There are two types of Nursing doctorate
- Research Based
- Practice Based
Both may co exist in the same nursing school i.e The majority of research based programs in nursing will also offer an academic doctorate aswell. The Practice based programs generally admit master’s ‘prepared’ students with expertise in an area of advanced practice nursing.
Main differences between the Research Based programs and the practice based programs are:
- Less emphasis on theory and meta-theory in the Practice Based programs
- considerably less research methodology content, with the focus being on evaluation and use of research rather than conduct of research;
- an emphasis on practice in any research requirement
- clinical practical and/or residency requirements
As DNP programs are Practice Based they provide a rich and varied opportunity for practical experiences aimed at helping the graduate achieve the essential and specialty competencies required upon completion of the program.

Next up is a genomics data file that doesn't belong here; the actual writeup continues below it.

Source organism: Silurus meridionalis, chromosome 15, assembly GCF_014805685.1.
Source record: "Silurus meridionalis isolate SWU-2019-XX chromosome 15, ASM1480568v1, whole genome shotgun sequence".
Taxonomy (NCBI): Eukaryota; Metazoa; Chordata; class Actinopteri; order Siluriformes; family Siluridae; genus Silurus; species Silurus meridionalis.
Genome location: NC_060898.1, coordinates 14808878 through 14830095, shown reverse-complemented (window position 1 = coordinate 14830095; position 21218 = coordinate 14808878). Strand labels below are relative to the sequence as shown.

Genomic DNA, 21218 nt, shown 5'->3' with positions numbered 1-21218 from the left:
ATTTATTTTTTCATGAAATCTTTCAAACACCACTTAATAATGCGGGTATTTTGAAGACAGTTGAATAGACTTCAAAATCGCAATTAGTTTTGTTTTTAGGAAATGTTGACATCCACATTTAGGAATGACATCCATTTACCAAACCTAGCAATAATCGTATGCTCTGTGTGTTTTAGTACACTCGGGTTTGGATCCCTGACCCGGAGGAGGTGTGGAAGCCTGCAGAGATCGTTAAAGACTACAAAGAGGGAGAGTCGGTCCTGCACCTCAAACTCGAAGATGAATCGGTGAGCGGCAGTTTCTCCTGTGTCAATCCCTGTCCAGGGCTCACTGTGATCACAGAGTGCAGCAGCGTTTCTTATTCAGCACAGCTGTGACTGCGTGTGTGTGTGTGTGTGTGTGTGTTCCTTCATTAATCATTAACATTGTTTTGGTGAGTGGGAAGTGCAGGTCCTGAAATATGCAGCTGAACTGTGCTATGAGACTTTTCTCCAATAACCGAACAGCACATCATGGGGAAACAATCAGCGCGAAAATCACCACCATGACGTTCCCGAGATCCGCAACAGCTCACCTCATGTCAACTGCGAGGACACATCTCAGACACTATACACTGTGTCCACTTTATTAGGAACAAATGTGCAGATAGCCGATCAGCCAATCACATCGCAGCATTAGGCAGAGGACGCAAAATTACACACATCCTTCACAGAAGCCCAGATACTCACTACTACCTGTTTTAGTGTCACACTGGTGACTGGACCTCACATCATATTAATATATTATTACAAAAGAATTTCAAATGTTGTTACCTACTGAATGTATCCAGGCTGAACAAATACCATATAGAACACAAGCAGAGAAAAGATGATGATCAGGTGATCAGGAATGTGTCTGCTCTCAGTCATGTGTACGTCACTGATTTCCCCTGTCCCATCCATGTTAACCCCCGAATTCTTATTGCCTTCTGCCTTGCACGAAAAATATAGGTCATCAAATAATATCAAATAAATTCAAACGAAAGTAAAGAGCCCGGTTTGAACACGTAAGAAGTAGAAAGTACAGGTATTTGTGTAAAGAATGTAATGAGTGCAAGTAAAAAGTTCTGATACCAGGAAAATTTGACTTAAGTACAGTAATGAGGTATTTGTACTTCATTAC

In order to achieve the 8 Essential DNP competencies, DNP programs also provide a minimum of 1,000 hours of practice post-baccalaureate as part of a supervised academic program. Practical experience is designed to help students achieve specific learning objectives related to the DNP Essentials and specialty competencies.
The 8 Essential competencies as defined by the AACN, that must be met by DNP Programs are:
- Essential I: Scientific Underpinnings for Practice
- Essential II: Organizational and Systems Leadership for Quality Improvement and
- Essential III: Clinical Scholarship and Analytical Methods for Evidence-Based
- Essential IV: Information Systems/Technology and Patient Care Technology for the
Improvement and Transformation of Health Care
- Essential V: Health Care Policy for Advocacy in Health Care
- Essential VI: Interprofessional Collaboration for Improving Patient and Population Health Outcomes
- Essential VII: Clinical Prevention and Population Health for Improving the Nation’s
- Essential VIII: Advanced Nursing Practice